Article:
Anwick Church: Eternal Graffiti

St Mary’s Church in Anwick, Lincs, was locked up when I called yesterday. Fortunately, the church porch contained more historical treasure than many buildings’ interiors. Graffiti artists for the last 500 years have been attracted to its spacious, soft walls. This artform, though often now the preserve of the witless and illiterate, helps capture the thoughts of people long gone, storing them for centuries after the brains that conceived them became mush and then dust. Here we have a snapshot of various people, mainly anonymous, etching their thoughts and preoccupations onto a wall that would long outlast them.

This one, which may be late medieval, seems to be a design for a decorated church window with curved tracery.

'EP' recorded his initials in the year that the greatest Bible in the English language was published- the Authorised Version. Did he read it, or remain ignorant?

RW lived at the year of French Revolution. Is that a guillotine he drew, suggesting its usefulness this side of the Channel, or is it a cross, in many respects Madam Guillotine’s very opposite?

This looks like a fifteenth-century ship. Was this artist longing for the sea, or anticipating a merchant’s delivery that would make or break him?

This one signed his initials twice- was he afraid posterity would erase his memory, or was the second by a friend or relative with whom he shared initials? The letters are slightly different in their execution. 

IW carved this during the civil wars. Did he survive the conflict, or was he a casuality of that national tragedy?

EP made his mark during the years of renewed persecution of dissenting Christians. Was he a persecutor, or the persecuted? Was he neither, being careless of others' suffering and their stand for truth?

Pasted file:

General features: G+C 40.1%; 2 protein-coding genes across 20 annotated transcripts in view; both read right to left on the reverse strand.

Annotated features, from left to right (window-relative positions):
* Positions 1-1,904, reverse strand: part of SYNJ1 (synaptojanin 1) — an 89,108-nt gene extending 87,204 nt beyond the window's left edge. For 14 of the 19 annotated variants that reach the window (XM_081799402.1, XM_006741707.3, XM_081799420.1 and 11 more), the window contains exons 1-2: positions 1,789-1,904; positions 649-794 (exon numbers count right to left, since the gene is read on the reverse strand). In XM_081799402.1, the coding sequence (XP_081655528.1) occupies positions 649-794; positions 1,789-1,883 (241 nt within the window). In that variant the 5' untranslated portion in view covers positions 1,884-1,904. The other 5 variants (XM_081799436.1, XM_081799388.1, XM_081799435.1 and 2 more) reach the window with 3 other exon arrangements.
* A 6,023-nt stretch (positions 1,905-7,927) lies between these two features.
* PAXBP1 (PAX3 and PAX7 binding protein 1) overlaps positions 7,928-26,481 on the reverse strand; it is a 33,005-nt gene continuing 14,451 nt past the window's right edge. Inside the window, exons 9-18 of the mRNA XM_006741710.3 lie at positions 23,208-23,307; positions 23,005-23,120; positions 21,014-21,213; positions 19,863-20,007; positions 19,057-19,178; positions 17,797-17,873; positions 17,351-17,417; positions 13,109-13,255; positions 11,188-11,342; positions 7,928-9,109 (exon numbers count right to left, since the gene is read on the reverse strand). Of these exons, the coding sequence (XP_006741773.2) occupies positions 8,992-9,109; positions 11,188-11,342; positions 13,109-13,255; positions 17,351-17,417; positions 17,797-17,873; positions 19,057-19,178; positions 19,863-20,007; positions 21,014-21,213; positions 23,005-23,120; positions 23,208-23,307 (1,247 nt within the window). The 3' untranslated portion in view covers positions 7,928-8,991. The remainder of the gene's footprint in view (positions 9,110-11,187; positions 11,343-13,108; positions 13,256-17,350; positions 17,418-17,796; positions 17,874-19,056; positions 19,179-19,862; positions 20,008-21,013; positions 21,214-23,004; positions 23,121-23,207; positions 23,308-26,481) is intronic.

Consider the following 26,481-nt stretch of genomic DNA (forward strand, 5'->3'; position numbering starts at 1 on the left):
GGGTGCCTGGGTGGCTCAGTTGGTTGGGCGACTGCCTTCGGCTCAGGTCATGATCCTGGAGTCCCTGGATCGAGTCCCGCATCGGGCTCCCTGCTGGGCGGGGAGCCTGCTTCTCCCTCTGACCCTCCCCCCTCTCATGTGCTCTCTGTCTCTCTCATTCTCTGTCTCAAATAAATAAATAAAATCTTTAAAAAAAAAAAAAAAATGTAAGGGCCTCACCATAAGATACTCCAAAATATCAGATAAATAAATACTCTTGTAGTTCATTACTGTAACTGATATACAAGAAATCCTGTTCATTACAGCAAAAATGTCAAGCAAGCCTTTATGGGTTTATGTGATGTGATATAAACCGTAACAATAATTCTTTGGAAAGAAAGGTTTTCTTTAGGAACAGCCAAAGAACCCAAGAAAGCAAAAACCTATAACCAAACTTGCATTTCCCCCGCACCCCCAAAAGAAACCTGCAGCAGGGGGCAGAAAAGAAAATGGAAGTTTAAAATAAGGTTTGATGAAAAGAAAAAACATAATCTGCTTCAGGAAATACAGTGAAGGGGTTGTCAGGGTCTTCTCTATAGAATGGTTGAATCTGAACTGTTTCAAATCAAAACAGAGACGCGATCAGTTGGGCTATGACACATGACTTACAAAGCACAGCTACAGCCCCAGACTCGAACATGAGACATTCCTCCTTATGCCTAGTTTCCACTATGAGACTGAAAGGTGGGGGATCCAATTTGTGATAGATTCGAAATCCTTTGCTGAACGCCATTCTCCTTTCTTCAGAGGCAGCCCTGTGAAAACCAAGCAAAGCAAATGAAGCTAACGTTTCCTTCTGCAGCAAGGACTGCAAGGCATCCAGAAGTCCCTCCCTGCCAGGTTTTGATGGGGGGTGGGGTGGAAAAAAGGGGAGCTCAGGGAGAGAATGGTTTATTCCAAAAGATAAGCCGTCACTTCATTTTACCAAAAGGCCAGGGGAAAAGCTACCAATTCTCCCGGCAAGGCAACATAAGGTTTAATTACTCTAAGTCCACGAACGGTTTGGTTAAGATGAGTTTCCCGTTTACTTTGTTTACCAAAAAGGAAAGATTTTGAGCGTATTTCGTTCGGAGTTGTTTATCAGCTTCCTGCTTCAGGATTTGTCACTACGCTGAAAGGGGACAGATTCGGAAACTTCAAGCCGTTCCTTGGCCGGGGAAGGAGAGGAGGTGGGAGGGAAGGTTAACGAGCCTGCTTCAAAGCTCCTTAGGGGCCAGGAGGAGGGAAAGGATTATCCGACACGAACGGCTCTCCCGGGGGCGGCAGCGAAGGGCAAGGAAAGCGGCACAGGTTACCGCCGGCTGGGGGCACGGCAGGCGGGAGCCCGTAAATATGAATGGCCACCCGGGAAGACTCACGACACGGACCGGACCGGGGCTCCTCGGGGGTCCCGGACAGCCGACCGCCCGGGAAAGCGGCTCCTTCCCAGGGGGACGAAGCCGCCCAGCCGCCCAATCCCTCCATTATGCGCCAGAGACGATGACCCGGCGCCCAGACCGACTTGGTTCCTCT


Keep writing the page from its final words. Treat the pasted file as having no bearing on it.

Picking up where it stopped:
This fifteenth-century writing I cannot decipher, but its author thought it worth recording. 

Is this a bow and arrow depiction, or do I impose meaning where none exists? Its author might be a survivor of Agincourt- or a thoughtless youth with time, not French knights, to kill.

We think things and soon forget them, but what if, like Anwick’s wall, our thoughts, words and deeds are all etched onto the eternal mind of God? After all, He knows us better than we know ourselves, and He is the searcher of hearts. Being perfectly just and righteous, He must hold us accountable for the evil we produce, and commend the goodness, such as it is, that we perform. Thankfully, on the space of wall onto which I have been engraving my dark heart’s musings, though it be covered in blasphemies and rebellions, Christ has whitewashed it with His perfect goodness. His purity is reckoned as mine, and my filthy scribblings recorded as His. The God of heaven sees, and reads, remembers and responds. 

For the Lord searches all hearts and understands all the intent of the thoughts. If you seek Him, He will be found by you; but if you forsake Him, He will cast you off forever. 1 Chronicles 28:9b